Word got out this week about a blog post from “comedian” Bill Maher regarding the death of Stan Lee. He wrote:
“The guy who created Spider-Man and the Hulk has died, and America is in mourning. Deep, deep mourning for a man who inspired millions to, I don’t know, watch a movie, I guess. Someone on Reddit posted, “I’m so incredibly grateful I lived in a world that included Stan Lee.” Personally, I’m grateful I lived in a world that included oxygen and trees, but to each his own. Now, I have nothing against comic books – I read them now and then when I was a kid and I was all out of Hardy Boys. But the assumption everyone had back then, both the adults and the kids, was that comics were for kids, and when you grew up you moved on to big-boy books without the pictures.”
So Bill Maher is a condescending, self-important windbag; no surprise there. The thing is, a lot of people hold this opinion: that things cannot evolve. Comics have undergone a tremendous shift, both in the complexity and in the maturity of their stories. To say that an average comic book written today is no more sophisticated than one from the 1940s or 1950s shows a staggering lack of awareness, and an obvious lack of common sense. The whole world has changed in the last 80 years to such an overwhelming degree that I’m not convinced people who were adults in 1940 would even recognize half of culture today. Maher’s comments are no more than a scared old man screaming at kids to “Get off my lawn!”
However, they do emphasize an important point about our culture: we can’t let people enjoy the things they like. I had an English teacher in middle school who had nothing better to do than ridicule his students’ reading choices. He snickered at my reading Robert E. Howard’s Conan novels, despite the fact that I was reading for pleasure, which the vast majority of people don’t even do any more. How did he react when I instead read Dostoyevsky’s Crime and Punishment for a book report? Not one word. Clearly, he just needed to feel superior to someone to make his day brighter.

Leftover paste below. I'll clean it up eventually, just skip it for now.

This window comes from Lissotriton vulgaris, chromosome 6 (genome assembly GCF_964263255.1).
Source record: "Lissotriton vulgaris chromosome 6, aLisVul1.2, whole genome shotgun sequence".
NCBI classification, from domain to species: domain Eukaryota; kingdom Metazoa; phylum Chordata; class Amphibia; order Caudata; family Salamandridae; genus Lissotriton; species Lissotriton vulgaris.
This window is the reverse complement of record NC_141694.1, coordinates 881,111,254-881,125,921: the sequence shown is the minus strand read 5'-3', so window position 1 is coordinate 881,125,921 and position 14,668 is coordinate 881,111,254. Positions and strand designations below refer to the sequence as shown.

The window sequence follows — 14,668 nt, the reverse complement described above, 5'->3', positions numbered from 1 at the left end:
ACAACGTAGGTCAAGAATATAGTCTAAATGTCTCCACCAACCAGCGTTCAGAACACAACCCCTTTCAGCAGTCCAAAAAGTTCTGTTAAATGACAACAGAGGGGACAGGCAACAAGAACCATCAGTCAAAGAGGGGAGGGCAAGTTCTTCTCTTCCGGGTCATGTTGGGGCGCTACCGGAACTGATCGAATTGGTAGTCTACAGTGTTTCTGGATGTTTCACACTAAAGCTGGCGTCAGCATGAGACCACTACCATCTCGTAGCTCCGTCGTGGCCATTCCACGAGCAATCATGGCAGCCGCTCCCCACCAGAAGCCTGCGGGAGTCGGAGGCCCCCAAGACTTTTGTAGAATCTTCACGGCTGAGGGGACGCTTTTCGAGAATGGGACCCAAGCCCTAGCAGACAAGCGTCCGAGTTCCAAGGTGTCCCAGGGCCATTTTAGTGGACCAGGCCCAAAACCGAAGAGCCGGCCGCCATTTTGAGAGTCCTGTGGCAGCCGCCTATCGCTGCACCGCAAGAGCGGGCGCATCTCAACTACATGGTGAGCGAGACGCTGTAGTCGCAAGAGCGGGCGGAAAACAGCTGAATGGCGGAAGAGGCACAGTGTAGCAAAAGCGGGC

We all spend too much time making fun of someone else’s hobby. I’m just as guilty of that as anyone. But the fact is, life is hard: the horrors of daily life, given greater emphasis than ever to sell everything from news to security systems to political agendas, eats away at our souls. We need things to help us relax and recharge, to find common interest with other human beings and share experiences and emotions — even if only briefly. Making connections with other humans enriches our lives, and the more diverse those connections, the richer the life experience.
Bill Maher has made a living for decades sneering at others; it’s high time we stopped rewarding behavior like that and started finding our own joy in the things we do rather than criticize others for the things that make them happy.